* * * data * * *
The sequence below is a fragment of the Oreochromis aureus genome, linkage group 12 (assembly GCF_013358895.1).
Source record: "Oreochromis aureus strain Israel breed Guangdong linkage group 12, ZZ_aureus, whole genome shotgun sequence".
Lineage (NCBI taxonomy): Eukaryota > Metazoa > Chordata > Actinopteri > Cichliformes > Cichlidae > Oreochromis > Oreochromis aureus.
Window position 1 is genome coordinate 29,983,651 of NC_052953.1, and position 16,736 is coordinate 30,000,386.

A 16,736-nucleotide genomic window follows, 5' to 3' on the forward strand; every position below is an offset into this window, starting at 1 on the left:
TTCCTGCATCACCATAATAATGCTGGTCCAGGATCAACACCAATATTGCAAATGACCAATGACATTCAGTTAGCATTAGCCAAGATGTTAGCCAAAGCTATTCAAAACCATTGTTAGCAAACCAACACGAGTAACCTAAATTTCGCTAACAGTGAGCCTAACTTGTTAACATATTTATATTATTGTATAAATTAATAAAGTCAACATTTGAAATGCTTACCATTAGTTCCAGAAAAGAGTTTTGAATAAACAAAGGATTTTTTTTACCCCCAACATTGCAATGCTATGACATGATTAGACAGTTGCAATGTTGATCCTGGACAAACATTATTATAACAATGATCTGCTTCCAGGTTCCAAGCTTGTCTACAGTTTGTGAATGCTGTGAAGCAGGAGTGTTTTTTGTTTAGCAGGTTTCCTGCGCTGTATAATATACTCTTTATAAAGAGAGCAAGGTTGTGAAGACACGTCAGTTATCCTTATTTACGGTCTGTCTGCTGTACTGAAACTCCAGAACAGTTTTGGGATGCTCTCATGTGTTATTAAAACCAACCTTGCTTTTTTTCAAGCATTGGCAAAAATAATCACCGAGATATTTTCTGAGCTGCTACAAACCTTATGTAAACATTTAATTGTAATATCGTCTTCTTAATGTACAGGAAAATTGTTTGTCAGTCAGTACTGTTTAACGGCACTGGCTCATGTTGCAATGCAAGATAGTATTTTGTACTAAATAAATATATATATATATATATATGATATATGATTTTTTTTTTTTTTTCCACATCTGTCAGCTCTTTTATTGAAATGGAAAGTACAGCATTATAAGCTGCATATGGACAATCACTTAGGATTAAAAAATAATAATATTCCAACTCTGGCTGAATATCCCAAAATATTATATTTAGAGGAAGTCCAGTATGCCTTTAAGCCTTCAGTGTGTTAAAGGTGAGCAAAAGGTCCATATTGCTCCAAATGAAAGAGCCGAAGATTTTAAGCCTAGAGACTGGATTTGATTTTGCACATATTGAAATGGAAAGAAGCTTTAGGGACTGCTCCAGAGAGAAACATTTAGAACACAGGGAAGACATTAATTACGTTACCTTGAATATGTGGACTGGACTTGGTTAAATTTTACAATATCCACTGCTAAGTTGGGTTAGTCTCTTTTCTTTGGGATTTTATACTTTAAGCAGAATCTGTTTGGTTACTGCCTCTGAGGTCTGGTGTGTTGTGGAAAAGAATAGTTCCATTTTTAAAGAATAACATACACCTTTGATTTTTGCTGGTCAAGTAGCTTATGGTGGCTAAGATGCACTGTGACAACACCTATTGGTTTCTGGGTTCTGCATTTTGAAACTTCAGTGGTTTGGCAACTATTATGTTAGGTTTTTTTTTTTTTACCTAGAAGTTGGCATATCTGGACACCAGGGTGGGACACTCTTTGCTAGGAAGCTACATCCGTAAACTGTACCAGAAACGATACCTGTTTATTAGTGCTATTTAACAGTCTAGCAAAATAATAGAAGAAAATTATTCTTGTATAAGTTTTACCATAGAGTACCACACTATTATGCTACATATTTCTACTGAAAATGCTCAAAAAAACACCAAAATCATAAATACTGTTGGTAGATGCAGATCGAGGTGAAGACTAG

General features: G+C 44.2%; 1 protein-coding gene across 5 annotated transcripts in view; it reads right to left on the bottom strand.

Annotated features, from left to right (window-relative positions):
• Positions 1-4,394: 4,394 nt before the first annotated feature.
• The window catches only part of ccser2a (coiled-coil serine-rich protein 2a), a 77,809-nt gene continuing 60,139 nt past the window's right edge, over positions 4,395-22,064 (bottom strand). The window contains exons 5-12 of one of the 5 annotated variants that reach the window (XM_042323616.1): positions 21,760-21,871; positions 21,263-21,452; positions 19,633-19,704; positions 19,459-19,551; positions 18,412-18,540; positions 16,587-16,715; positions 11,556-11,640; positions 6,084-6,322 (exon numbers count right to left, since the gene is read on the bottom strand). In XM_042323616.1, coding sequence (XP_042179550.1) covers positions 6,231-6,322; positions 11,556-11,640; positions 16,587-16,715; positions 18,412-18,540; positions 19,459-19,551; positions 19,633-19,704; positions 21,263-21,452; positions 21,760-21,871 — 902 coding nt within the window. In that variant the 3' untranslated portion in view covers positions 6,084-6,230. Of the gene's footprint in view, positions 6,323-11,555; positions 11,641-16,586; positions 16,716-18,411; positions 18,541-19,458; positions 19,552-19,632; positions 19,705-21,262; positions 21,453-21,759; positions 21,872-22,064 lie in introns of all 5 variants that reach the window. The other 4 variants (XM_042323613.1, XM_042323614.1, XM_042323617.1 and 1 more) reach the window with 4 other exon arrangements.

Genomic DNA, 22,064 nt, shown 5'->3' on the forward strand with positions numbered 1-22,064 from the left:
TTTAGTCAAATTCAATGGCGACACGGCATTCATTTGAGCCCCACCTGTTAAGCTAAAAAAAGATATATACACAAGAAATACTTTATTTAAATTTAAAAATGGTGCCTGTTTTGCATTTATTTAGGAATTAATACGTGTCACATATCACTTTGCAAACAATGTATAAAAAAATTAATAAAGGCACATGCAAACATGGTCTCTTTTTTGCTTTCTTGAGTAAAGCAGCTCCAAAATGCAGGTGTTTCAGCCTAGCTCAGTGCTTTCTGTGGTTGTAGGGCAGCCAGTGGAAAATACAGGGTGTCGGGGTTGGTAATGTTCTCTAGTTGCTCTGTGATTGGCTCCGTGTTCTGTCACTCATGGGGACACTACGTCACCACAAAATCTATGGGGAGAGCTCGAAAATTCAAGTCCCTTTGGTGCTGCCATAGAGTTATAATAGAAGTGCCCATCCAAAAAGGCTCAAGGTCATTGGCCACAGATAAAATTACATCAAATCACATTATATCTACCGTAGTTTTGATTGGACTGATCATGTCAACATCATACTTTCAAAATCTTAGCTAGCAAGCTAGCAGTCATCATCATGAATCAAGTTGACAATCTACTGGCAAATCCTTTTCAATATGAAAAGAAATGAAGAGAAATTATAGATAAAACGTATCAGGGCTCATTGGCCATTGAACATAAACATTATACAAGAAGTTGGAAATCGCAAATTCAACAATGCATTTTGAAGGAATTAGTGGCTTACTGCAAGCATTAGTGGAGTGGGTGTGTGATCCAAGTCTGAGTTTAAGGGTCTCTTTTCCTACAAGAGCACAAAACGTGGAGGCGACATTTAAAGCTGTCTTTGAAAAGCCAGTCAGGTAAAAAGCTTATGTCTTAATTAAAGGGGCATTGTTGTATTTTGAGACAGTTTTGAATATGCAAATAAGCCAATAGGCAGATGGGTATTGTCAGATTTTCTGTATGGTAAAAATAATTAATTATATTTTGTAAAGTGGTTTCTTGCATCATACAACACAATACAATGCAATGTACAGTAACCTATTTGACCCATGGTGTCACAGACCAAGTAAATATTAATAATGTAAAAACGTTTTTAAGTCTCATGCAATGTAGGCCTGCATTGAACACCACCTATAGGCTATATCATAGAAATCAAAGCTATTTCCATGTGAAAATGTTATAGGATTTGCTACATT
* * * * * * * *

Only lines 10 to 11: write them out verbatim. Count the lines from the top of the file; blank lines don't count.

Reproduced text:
• The window catches only part of ccser2a (coiled-coil serine-rich protein 2a), a 77,809-nt gene continuing 60,139 nt past the window's right edge, over positions 4,395-22,064 (bottom strand). The window contains exons 5-12 of one of the 5 annotated variants that reach the window (XM_042323616.1): positions 21,760-21,871; positions 21,263-21,452; positions 19,633-19,704; positions 19,459-19,551; positions 18,412-18,540; positions 16,587-16,715; positions 11,556-11,640; positions 6,084-6,322 (exon numbers count right to left, since the gene is read on the bottom strand). In XM_042323616.1, coding sequence (XP_042179550.1) covers positions 6,231-6,322; positions 11,556-11,640; positions 16,587-16,715; positions 18,412-18,540; positions 19,459-19,551; positions 19,633-19,704; positions 21,263-21,452; positions 21,760-21,871 — 902 coding nt within the window. In that variant the 3' untranslated portion in view covers positions 6,084-6,230. Of the gene's footprint in view, positions 6,323-11,555; positions 11,641-16,586; positions 16,716-18,411; positions 18,541-19,458; positions 19,552-19,632; positions 19,705-21,262; positions 21,453-21,759; positions 21,872-22,064 lie in introns of all 5 variants that reach the window. The other 4 variants (XM_042323613.1, XM_042323614.1, XM_042323617.1 and 1 more) reach the window with 4 other exon arrangements.

Genomic DNA, 22,064 nt, shown 5'->3' on the forward strand with positions numbered 1-22,064 from the left: